Women’s inclusion crucial to economic growth in middle income countriesStories /19 November 2019
More than 300 attendees from over 40 countries gathered in Singapore last month for the Making Finance Work for Women Summit.
Key personalities from the finance, investment, policymaking, philanthropy and technology communities participated in interactive workshops, debates, plenary sessions and the inaugural FinTech Innovation Challenge. Panel sessions helped participants identify social and cultural barriers to making finance work for women, as well as formulate solutions to address such challenges and ensure financial security for women.
Investing in Women’s Impact Investing Director, James Soukamneuth, joined the panel for Gender Lens Investing: A Strategy for Outperformance, which highlighted the benefits of including gender in an investment strategy.
As one of the panellists, James encouraged a wider appreciation of financial inclusion at a larger scale, as well as women’s economic empowerment to embrace all socio-economic strata of society—beyond the scope of microenterprises.
He briefly talked about the work of Investing in Women (IW), dedicating a few minutes to discuss IW’s efforts to mobilise more impact investment capital to South East Asia for women-owned and women-led businesses operating in the small and medium enterprise segment.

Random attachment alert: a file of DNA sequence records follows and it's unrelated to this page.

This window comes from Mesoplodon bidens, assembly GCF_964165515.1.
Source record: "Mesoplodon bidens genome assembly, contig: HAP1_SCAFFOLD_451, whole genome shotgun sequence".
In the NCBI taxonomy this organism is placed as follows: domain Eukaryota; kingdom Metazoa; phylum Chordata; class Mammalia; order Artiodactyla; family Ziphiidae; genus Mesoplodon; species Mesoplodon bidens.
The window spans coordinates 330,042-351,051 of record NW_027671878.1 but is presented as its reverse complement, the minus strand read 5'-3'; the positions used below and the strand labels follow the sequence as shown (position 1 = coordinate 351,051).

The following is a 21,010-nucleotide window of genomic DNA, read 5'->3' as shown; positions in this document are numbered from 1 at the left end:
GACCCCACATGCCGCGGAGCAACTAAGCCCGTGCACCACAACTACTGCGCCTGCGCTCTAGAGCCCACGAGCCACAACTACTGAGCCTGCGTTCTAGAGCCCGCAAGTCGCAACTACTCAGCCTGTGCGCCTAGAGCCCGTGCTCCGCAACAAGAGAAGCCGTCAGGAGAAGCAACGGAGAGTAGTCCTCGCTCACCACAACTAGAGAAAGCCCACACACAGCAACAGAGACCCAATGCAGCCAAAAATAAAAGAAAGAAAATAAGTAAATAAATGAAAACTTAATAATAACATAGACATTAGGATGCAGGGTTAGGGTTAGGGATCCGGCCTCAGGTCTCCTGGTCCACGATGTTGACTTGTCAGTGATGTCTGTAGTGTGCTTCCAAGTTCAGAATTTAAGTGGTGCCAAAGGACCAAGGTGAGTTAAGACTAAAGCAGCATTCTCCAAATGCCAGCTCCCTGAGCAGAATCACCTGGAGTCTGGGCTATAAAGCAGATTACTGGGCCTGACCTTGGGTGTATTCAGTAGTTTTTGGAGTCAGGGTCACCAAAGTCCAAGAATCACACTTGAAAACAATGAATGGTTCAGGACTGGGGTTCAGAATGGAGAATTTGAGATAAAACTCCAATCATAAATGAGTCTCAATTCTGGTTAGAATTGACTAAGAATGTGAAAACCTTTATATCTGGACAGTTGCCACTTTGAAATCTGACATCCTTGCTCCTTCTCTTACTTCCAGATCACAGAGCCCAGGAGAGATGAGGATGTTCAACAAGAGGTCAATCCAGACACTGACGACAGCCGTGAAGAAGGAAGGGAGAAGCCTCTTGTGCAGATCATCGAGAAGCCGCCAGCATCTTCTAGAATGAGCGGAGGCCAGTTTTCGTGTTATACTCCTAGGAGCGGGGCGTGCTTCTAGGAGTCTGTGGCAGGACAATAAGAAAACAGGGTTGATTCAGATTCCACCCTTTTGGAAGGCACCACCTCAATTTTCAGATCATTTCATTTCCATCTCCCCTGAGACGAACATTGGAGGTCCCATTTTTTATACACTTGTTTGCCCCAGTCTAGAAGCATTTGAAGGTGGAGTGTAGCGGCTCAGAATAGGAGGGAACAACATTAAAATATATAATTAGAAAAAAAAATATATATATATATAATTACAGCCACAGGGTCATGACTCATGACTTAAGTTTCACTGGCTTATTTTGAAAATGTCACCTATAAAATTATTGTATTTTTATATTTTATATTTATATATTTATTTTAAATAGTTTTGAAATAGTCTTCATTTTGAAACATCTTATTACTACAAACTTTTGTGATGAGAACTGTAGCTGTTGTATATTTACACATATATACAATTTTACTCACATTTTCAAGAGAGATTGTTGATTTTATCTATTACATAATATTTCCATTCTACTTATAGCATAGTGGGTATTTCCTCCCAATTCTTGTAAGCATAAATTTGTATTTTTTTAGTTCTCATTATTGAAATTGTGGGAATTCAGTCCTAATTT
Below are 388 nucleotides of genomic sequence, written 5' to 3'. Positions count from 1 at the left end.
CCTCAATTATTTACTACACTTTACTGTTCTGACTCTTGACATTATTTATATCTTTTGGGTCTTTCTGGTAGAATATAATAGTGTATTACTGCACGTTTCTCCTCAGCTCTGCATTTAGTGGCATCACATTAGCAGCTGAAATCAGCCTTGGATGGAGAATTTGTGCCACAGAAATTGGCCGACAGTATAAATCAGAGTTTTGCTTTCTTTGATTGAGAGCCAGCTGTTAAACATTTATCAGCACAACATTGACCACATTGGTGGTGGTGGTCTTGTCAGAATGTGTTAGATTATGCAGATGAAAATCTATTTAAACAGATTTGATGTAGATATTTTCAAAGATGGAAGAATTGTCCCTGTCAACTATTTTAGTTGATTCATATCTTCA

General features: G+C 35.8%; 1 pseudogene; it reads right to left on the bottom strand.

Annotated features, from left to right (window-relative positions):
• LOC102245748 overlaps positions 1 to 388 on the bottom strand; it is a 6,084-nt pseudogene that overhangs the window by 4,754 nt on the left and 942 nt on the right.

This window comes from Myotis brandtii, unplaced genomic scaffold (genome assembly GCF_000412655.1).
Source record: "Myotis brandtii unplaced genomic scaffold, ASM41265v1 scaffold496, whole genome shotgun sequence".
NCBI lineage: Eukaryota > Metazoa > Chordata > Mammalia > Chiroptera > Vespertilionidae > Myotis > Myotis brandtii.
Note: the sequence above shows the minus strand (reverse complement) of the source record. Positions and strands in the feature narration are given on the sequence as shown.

James also shared insights on why the focus of women is crucial for international development, especially in middle income countries.
“Measurable growth can be expected if gender credit gap is addressed, and if women are given access to financing options and services in emerging markets,” he said. “Investing in women makes smart economics.”
Economic growth is more robust and sustainable when both women and men participate fully in the labour market. According to a study by McKinsey Global Institute, an estimated U$ 4.5 trillion (AU$ 6.5 trillion) could be added to the collective annual Gross Domestic Product (GDP) of Asia Pacific countries by 2025 through advancing gender equality.
Apart from providing an overview of IW’s efforts to advance impact investing in Southeast Asia, James volunteered possible scenarios for investors to include a gender lens perspective as part of their investment strategies.
Industry experts such as Catalyst at Large founder Suzanne Biegel and Heather Kipnis, Women’s Entrepreneurship Product Lead for the International Finance Corporation Gender Secretariat, were also part of the panel.
Organised by Women’s World Banking, the Making Finance Work for Women Summit was held from 22 to 23 October at the Pan Pacific Hotel in Singapore. The event was supported by Australia’s Department of Foreign Affairs and Trade, the Bill & Melinda Gates Foundation and Standard Chartered Bank.
Want to learn more about women who are instrumental to economic growth? Check out this report.